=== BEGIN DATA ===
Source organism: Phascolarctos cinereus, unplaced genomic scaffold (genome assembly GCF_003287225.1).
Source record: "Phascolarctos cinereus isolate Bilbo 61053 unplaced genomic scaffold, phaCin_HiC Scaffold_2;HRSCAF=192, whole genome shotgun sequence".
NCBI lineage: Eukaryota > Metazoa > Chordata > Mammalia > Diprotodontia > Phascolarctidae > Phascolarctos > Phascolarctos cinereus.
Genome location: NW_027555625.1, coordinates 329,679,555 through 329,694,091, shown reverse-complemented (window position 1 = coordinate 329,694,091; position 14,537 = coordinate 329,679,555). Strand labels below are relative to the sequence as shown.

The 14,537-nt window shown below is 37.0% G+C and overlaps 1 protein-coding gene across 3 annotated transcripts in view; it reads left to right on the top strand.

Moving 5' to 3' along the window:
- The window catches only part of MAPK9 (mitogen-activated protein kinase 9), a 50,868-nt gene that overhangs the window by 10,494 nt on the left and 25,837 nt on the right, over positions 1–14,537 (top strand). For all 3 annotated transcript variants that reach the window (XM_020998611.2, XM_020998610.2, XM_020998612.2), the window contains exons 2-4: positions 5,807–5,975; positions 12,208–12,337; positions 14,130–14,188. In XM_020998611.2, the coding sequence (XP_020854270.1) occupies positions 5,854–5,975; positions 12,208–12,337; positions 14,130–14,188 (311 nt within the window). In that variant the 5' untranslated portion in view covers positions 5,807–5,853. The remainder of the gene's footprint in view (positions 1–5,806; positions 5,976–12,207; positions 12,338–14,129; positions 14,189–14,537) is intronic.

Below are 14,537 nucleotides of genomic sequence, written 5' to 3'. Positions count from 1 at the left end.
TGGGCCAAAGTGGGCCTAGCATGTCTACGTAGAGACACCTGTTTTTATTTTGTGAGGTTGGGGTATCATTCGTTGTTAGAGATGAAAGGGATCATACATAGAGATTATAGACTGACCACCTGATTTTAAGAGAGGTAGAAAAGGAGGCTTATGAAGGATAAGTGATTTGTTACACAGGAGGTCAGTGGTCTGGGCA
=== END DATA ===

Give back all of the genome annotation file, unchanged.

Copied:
Source organism: Phascolarctos cinereus, unplaced genomic scaffold (genome assembly GCF_003287225.1).
Source record: "Phascolarctos cinereus isolate Bilbo 61053 unplaced genomic scaffold, phaCin_HiC Scaffold_2;HRSCAF=192, whole genome shotgun sequence".
NCBI lineage: Eukaryota > Metazoa > Chordata > Mammalia > Diprotodontia > Phascolarctidae > Phascolarctos > Phascolarctos cinereus.
Genome location: NW_027555625.1, coordinates 329,679,555 through 329,694,091, shown reverse-complemented (window position 1 = coordinate 329,694,091; position 14,537 = coordinate 329,679,555). Strand labels below are relative to the sequence as shown.

The 14,537-nt window shown below is 37.0% G+C and overlaps 1 protein-coding gene across 3 annotated transcripts in view; it reads left to right on the top strand.

Moving 5' to 3' along the window:
- The window catches only part of MAPK9 (mitogen-activated protein kinase 9), a 50,868-nt gene that overhangs the window by 10,494 nt on the left and 25,837 nt on the right, over positions 1–14,537 (top strand). For all 3 annotated transcript variants that reach the window (XM_020998611.2, XM_020998610.2, XM_020998612.2), the window contains exons 2-4: positions 5,807–5,975; positions 12,208–12,337; positions 14,130–14,188. In XM_020998611.2, the coding sequence (XP_020854270.1) occupies positions 5,854–5,975; positions 12,208–12,337; positions 14,130–14,188 (311 nt within the window). In that variant the 5' untranslated portion in view covers positions 5,807–5,853. The remainder of the gene's footprint in view (positions 1–5,806; positions 5,976–12,207; positions 12,338–14,129; positions 14,189–14,537) is intronic.

Below are 14,537 nucleotides of genomic sequence, written 5' to 3'. Positions count from 1 at the left end.
TGGGCCAAAGTGGGCCTAGCATGTCTACGTAGAGACACCTGTTTTTATTTTGTGAGGTTGGGGTATCATTCGTTGTTAGAGATGAAAGGGATCATACATAGAGATTATAGACTGACCACCTGATTTTAAGAGAGGTAGAAAAGGAGGCTTATGAAGGATAAGTGATTTGTTACACAGGAGGTCAGTGGTCTGGGCA